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CNET First Look
CNET First Look
I'm David Katzmaier from CNET.
This is the Samsung PND8000.
This is the 59-inch version.
The series also comes in 51 and 64 inch sizes.
This review will apply to all sizes.
This is Samsung's highest-end plasma TV for 2011.
Now, this TV had a lot to live up to.
At 2010, our second favorite TV of the year was this television's predecessor, the C8000.
And, in most ways the D8000 lives up to that expectations.
It's actually a much better
TV than its predecessor and one of the best we've tested all year.
First, we'll take a look at the styling on this TV.
It's excellent; the design scored one of our highest ratings we've ever given to a plasma.
Part of the appeal is this thin bezel around the edge here.
It's a metallic in color and again thinner than pretty much any plasma we've seen.
It makes the TV look a lot like an LED TV and that theme is continued when you turn the TV on the side.
You could see that it's again very thin, about 1-1/2 inch thick.
Samsung does include the swivel stand here.
Of course, it got the spider design, we're not really big fans of that four-legged style but you can always hang this TV on the wall if you want to get rid of it.
As a flagship TV, the D8000 includes [unk] of features.
Now, one of the most important is this remote control.
It's got a QWERTY Keyboard on the backsides.
You can actually use it to type relatively quickly into apps and searches and signups and stuff like that available on the TV's internet suite.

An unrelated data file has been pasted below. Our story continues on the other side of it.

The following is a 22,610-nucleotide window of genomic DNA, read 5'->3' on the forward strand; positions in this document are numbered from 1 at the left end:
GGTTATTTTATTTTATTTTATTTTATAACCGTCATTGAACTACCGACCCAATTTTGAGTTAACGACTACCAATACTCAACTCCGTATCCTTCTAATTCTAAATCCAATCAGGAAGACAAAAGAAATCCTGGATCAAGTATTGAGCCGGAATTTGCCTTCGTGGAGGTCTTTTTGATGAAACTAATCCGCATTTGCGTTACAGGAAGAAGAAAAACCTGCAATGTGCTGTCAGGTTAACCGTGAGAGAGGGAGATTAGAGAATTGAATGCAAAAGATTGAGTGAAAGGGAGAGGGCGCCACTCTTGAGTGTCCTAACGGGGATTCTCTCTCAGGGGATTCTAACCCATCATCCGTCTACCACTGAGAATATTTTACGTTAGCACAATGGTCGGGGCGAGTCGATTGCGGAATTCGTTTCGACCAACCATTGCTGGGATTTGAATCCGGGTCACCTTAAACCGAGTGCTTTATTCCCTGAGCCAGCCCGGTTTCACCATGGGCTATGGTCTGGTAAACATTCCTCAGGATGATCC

It works by a Bluetooth, so you don't need line-of-sight.
And, you really did like little screen here, although we really miss backlighting and this controlling actually found in the
remote control for the smartphone or android phone.
It actually worked a lot better to control this Samsung TV.
So, if you have a smartphone, iPhone, or android, might wanna use that instead.
Samsung's Smart Hub Internet Suite includes more apps than pretty much any we've seen this year on TVs.
The D8000 also includes the Yahoo!
Widgets Interface, which is totally separate from Smart Hub.
Smart Hub does offer searching a video recommendation engine, the mow it does work very well.
We also found the interface relatively cluttered but on the plus side, you can arrange it pretty well and you can also find
a lot of different apps that you won't find elsewhere, like Google Maps and Google Talk.
And addition to the standards like, Netflix and Vudu streaming.
No Amazon Instant on this TV, however.
Of course, the D8000 is 3D compatible.
It is also a 2D-3D conversion edge on this television and Samsung includes two pairs of 3D glasses.
Picture quality in the D8000 is among the best we've ever seen and the second best TV we've tested this year after the Panasonic highest-end plasma.
The Samsung does meet the Panasonic's color, although once you did dialing its calibration correctly.
The black levels in the Panasonic were a little bit better, although the blacks on the Samsung are still very deep and [unk].
The Samsung touch a little bit less shadow detail than we've liked to see, but that's kind of the main knock on this TV and really not the big deal if you consider how good the rest of its picture quality is.
We also appreciated the anti-glare screen on the Samsung, which keeps black levels relatively deep while also reducing reflections.
Video processing was a little of a knock.
It does have do 1080p/24 perfectly, but you can enable 1080p/24 at the expense of
black level performance slightly.
Now, the small knock on the D8000 is it to get 1080p/24 keeps to work correctly at the sacrifice of the some black level performance but it does offer that option.
3D performance on the D8000 was excellent overall as well.
Digital connectivity on the back panel [unk] with 4 HDMI inputs and 3 USB ports.
Analog connectivity is a little bit skimpy here, but you got to use break that cable if you want to connect to single analog video input.
That's a quick look at the Samsung PND8000 Series, and I'm David Katzmaier.
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